- Although obviously a matter of personal preference, I find the keyboard a joy to type on. Keys are well spaced and travel sufficiently to know when you've connected. The overall feel is similar to a chiclet-style desktop keyboard.

- The keyboard backlight is exceptional: just the right amount of light to illuminate the keys without overpowering the keyboard or screen, even in total darkness.

- A rather big (and distracting) message flashes on the screen every time you turn the CAPS LOCK or NUM LOCK on/off. I cannot find a way to disable this without also disabling the function keys (for brightness/volume etc).

- There are two USB ports, though only one is USB3.

- The laptop is completely silent. I've yet to hear the fans once.

I hope this answers some questions you may have as a prospective buyer (as I know I scoured the net in vain with similar questions before buying it myself!). I'll add to this list if I think of anything else that may be relevant, and please feel free to ask any questions in the comments section below.

All in all, even with a couple of niggles, this is an exceptional device.
Comment Comment (1) | Permalink | Most recent comment: May 28, 2013 7:27 AM BST


Samsung Executive Leather Case for Galaxy S 2 - Black
Samsung Executive Leather Case for Galaxy S 2 - Black

1 of 1 people found the following review helpful
4.0 out of 5 stars Very good case, just a couple of small niggles, 6 Feb. 2012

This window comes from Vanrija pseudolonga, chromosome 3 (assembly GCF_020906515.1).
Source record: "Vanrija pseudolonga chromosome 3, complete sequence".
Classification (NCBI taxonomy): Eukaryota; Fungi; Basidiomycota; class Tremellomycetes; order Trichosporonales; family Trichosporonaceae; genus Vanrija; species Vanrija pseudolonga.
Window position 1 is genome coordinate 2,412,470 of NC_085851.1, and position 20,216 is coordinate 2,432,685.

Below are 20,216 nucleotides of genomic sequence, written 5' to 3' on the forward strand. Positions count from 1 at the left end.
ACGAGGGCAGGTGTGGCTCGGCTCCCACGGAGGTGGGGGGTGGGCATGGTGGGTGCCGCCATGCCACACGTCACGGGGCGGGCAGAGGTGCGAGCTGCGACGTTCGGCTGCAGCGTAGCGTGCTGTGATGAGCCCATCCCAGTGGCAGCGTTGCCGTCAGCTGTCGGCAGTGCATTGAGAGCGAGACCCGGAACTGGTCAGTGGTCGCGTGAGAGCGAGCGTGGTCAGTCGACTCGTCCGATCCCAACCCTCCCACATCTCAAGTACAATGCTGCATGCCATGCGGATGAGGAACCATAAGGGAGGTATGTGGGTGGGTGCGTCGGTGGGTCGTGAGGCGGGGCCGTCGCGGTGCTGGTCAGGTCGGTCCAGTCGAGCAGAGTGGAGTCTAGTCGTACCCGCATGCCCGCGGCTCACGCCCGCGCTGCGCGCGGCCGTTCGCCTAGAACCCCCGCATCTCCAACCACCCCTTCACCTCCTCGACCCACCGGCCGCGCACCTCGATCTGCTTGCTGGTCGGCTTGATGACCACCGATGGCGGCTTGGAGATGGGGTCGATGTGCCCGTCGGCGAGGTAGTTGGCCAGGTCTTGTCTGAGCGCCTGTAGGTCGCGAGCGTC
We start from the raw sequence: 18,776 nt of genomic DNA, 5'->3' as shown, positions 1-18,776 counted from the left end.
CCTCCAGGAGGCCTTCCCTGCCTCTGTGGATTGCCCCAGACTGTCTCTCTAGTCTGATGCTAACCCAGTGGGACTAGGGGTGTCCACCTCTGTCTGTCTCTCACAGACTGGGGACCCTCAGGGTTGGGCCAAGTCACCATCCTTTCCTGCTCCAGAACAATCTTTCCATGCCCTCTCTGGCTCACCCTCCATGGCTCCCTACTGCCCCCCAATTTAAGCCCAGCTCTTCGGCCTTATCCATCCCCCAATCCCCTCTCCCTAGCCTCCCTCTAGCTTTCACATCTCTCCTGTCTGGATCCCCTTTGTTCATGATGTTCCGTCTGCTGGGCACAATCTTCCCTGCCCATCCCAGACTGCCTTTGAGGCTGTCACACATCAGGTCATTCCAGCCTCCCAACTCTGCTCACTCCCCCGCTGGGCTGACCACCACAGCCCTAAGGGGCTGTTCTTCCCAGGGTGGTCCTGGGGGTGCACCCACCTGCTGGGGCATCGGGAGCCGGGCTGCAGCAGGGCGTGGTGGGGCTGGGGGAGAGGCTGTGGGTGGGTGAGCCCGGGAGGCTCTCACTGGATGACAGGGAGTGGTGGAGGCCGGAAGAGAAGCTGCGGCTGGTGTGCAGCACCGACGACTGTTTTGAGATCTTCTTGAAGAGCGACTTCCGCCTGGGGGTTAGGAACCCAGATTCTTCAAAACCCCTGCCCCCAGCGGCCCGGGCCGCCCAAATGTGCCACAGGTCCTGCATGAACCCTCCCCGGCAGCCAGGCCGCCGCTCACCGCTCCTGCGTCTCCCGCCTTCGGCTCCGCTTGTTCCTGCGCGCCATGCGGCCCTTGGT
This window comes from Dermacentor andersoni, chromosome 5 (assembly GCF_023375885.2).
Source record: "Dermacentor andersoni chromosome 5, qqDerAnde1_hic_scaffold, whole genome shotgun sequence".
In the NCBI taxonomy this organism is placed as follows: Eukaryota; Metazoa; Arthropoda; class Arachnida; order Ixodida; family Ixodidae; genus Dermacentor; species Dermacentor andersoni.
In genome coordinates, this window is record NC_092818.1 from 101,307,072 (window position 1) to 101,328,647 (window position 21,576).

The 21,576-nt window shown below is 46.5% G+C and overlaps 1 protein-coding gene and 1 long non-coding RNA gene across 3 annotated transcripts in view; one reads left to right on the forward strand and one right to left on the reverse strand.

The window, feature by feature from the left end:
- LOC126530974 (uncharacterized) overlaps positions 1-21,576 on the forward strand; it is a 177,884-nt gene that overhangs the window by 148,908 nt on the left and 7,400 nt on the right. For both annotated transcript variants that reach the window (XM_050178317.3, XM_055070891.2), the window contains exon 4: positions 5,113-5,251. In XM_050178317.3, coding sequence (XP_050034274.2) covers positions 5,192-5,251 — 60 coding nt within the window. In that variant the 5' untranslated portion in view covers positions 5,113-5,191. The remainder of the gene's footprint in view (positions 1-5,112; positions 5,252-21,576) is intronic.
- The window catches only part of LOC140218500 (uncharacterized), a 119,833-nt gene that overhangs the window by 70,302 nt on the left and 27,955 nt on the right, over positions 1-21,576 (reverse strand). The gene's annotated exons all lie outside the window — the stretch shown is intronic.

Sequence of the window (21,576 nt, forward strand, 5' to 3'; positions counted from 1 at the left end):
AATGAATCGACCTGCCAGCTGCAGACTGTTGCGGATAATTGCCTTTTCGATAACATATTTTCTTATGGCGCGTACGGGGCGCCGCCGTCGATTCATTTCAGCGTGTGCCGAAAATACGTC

Verified Purchase(What is this?)
This genuine Samsung leather case is an excellent accessory for the Galaxy S2. It keeps the screen and back completely covered when in your pocket (or in your car's small change holder) and it doesn't add much width or weight to the super-sleek handset.

I only have two small gripes. First, although there is a hole in the top of the case for the headphone socket, there isn't one on the bottom for the charger/USB/HDMI lead - so you either have to remove the phone from the case to charge/transfer files/output to TV or leave the case fully opened while you do so (which obviously takes up twice as much room on the desk - and won't protect the phone from dust/spills).

Second, and linked to the first, the phone is a VERY tight fit, and I'm worried the handset might scratch soon if taken in and out of the case regularly. I suppose it's useful to know your handset isn't going to fall out at any point - but the hard plastic fittings on this case seem just a little too small to rub against the bottom of the handset regularly.